Here’s a basic guide of cooking times:

  • 1 Pound: 9-10 minutes
  • 1-1/4 Pound: 10-11 minutes
  • 1-1/2 Pound: 11-12 minutes
  • 2 Pound: 13-15 minutes

Use an instant-read thermometer to check that the tail is cooked to 145 degrees Fahrenheit. Again, once they’re cooked through, remove the lobsters carefully with tongs and allow them to rest on a separate platter for about three to five minutes before serving.

How to Remove Lobster Meat

To remove the tail meat, grab ahold of it, and then twist and pull it away from the body. Feel free to use a knife, lobster shellers, or shears to slice through the tail and remove the meat in one large piece.

The claws can be tricky. Start by breaking off the small portion of the claw, and then use crackers to crack the knuckles and claws to remove the meat.

To remove the meat from the legs, break each leg at the bend, and then use a skewer to remove the small morsels of meat.

Lobster Feasting Gear

Now that you have the knowledge, it’s time to get the right equipment! Here are a few of our favorite lobster feasting essentials.

A stockpot with steamer insert: Any large stockpot will do the trick, but this one from Kenmore is a fantastic option if you don’t already have one in your cookware collection. It’s reasonably priced, and features a removable steamer insert, so you can boil or steam. It’s also great for stocks, sauces, soups, and stews.

Two images of the Kenmore stockpot and steamer insert, placed on a stove top.

A set of seafood tools: You can break down lobster shells with your hands, but we highly recommend using crackers, skewers, and shellers. It’s a lot of work to get to that precious meat, so having the right tools really makes a huge difference. We love this set from HIWARE because it also includes scissors to help you cut through those tails.

Two people enjoying a seafood feast, using the HIWARE seafood tool set.

Ceramic butter warmers: These come in handy when you plan on serving any seafood in need of a butter dip. Crab legs, shrimp, lobster—you name it—these babies will keep everyone’s butter hot and melted.

HIWARE ramekins with tealight candle warmers to keep butter hot.

Now that you have everything you need to enjoy a good meal, let’s take a look at five traditional recipes that you can try!

Maine Lobster Rolls

Two images: The left image is of cold Maine lobster rolls served with French fries, and the right image is of two Maine lobsters freshly steamed, and ready to eat.
Striped Spatula

There are two ways to eat lobster rolls: cold with a fresh mayonnaise-based dressing, and hot in melted garlic butter, and always served on a grilled split-top hot dog roll.

A Maine lobster roll is the cold version, similar to a seafood salad, but made with chunks of real lobster rather than imitation crab or tiny shrimp. It’s both simple and downright delicious!

Get the Recipe: Striped Spatula

Connecticut Style Lobster Rolls

A Connecticut-style lobster roll topped with chives, on a plate with greens, cherry tomatoes, and lemon wheels.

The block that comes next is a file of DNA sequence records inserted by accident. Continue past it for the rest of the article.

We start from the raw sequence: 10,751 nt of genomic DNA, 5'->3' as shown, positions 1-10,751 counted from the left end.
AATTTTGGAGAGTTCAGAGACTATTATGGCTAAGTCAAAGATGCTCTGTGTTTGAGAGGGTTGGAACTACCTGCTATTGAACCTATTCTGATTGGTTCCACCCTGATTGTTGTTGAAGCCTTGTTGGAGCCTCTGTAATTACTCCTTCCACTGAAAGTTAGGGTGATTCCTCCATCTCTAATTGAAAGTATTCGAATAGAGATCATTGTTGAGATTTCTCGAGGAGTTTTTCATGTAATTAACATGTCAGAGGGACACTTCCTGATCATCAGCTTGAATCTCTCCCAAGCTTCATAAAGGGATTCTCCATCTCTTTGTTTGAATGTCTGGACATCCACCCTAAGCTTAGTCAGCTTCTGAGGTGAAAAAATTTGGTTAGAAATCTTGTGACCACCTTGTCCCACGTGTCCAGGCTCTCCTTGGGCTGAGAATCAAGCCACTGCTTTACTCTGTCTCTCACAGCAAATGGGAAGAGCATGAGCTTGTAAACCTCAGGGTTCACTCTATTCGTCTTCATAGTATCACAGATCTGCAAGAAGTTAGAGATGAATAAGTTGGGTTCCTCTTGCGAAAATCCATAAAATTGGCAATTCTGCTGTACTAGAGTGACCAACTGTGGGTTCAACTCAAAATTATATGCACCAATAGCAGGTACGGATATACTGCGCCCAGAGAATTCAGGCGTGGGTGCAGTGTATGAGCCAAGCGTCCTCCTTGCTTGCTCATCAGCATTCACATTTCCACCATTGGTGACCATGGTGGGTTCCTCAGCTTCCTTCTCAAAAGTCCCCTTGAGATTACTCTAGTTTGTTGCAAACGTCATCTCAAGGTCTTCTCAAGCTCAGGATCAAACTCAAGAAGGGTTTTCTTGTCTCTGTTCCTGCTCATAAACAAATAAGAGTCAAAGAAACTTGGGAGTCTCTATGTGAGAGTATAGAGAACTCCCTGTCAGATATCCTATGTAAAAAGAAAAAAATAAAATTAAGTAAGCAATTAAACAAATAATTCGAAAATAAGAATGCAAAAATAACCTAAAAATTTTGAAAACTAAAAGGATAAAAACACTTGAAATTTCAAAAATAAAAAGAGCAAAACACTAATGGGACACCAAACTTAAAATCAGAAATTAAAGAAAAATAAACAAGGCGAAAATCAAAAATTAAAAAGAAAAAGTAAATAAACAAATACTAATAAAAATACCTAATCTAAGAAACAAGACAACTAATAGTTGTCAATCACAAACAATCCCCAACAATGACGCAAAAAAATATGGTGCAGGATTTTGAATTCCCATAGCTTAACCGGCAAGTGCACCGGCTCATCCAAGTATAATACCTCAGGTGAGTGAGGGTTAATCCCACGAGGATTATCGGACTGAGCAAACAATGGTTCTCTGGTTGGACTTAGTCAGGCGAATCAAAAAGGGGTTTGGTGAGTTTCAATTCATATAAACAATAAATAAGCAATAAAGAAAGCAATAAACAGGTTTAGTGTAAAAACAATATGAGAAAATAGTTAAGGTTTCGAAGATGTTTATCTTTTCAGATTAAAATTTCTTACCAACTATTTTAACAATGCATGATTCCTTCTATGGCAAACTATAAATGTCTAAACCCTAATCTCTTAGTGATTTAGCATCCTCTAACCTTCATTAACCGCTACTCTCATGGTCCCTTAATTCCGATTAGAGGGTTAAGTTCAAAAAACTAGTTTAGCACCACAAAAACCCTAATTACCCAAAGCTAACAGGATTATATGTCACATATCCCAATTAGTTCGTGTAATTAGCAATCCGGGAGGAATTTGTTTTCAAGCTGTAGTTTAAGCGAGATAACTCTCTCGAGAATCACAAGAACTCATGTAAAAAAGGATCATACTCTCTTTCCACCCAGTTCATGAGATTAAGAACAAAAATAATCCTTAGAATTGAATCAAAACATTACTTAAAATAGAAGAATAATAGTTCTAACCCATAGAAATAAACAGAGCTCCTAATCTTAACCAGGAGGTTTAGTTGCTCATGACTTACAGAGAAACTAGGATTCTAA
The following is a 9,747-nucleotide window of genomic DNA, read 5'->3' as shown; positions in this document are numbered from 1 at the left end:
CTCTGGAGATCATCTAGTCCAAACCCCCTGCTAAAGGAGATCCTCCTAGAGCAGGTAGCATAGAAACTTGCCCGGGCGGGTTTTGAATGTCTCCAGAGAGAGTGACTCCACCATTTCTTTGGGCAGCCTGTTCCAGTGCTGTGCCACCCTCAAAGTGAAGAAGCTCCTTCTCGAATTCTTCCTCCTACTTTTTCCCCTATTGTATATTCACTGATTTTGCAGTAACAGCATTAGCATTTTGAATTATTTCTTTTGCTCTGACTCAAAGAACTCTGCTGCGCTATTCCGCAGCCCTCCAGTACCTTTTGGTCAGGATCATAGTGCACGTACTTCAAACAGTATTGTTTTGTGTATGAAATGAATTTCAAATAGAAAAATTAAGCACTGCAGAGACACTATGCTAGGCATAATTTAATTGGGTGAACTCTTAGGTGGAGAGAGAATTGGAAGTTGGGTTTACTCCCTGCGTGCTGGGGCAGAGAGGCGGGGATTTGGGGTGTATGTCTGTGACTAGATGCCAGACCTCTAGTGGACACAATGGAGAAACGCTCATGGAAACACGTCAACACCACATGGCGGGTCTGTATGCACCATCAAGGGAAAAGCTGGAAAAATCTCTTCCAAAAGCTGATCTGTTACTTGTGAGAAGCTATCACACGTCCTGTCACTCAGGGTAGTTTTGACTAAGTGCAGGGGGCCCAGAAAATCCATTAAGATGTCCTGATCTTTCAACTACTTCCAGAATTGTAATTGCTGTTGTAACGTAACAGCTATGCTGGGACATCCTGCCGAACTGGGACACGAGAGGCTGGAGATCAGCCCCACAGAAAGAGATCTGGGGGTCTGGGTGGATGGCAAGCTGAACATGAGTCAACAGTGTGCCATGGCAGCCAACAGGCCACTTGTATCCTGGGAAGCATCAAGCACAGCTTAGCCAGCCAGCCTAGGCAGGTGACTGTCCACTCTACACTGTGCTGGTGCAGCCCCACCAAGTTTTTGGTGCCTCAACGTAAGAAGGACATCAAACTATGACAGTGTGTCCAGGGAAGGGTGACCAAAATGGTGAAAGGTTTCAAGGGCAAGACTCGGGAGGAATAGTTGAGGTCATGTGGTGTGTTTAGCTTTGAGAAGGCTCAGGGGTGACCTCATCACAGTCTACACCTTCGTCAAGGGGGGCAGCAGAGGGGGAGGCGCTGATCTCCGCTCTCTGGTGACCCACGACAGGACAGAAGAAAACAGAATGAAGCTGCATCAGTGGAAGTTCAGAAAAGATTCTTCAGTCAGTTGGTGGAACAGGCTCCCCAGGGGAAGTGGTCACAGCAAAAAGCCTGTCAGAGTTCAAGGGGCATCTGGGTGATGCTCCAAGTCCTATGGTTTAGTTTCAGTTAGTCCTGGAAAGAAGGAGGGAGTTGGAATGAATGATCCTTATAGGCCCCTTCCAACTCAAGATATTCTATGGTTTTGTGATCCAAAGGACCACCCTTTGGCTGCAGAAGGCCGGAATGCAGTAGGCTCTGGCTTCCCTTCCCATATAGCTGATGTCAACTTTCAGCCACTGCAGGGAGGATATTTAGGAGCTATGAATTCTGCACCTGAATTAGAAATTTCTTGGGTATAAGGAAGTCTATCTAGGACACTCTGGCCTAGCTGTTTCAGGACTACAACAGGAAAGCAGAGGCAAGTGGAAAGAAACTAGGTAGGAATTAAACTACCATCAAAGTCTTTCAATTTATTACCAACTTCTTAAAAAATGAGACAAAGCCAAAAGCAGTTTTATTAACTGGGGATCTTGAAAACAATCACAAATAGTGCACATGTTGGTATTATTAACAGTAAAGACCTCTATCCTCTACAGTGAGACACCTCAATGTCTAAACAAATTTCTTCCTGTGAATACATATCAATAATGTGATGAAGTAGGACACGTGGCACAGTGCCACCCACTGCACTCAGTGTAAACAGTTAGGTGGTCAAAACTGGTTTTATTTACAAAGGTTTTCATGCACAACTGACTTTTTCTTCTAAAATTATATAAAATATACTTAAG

Savory Experiments

Connecticut-style lobster rolls are the warm and buttery versions that we talked about. This recipe includes a bit of chive as a garnish and gives off a delicate, oniony flavor and lemon zest, but you can omit both to keep things extra traditional if you’d like. We love these as much as we do Maine-style lobster rolls!

Get the Recipe: Savory Experiments

Spicy Lobster Pasta

Two plates of spicy lobster pasta, by Epicurious.

A few humble ingredients, like cherry tomatoes, butter, shallots, and pepper flakes, come together nicely in this simple and delicious spicy lobster spaghetti. The sharp pepper flakes and tangly lemon complement the tender-sweet lobster like no other.

Spoil yourself and/or a loved one with this delicious meal, but don’t forget to make some warm, crusty bread to sop up that leftover butter sauce.

Get the Recipe: Epicurious

Lobster Tails with Garlic Butter

Two images featuring broiled lobster tail, topped with garlic herbed butter, by Dinner at the Zoo
Dinner at the Zoo

If you only like the tail of the lobster, then buy some frozen and prepare this easy, yet gratifying dinner! You’ll learn how to butterfly the tails before broiling them with seasoned garlic butter.

Serve these with rice pilaf or mashed potatoes and your grilled veggie of choice.

Get the Recipe: Dinner at the Zoo

Lobster Bisque

Two side by side images featuring warm lobster bisque topped with chunks of lobster.
Immaculate Bites

Lobster bisque is another classic and must-try dish. The rich consistency paired with the intensely flavored cream-style broth makes this indulgent soup one for the books.

Be sure to make this bisque on a cool, autumn evening or any time that you have some special guests you want to impress.

Get the Recipe: Immaculate Bites

Cooking lobster whole is intimidating for many folks. However, like most things, once you’ve done it a few times, it’s not half bad. Be sure to add this feat to your culinary bucket list, and then you can move on to even more decadent seafood recipes!

Emilee Unterkoefler Emilee Unterkoefler
Emilee Unterkoefler is a freelance food writer, hiking enthusiast, and mama with over ten years of experience working in the food industry. Read Full Bio »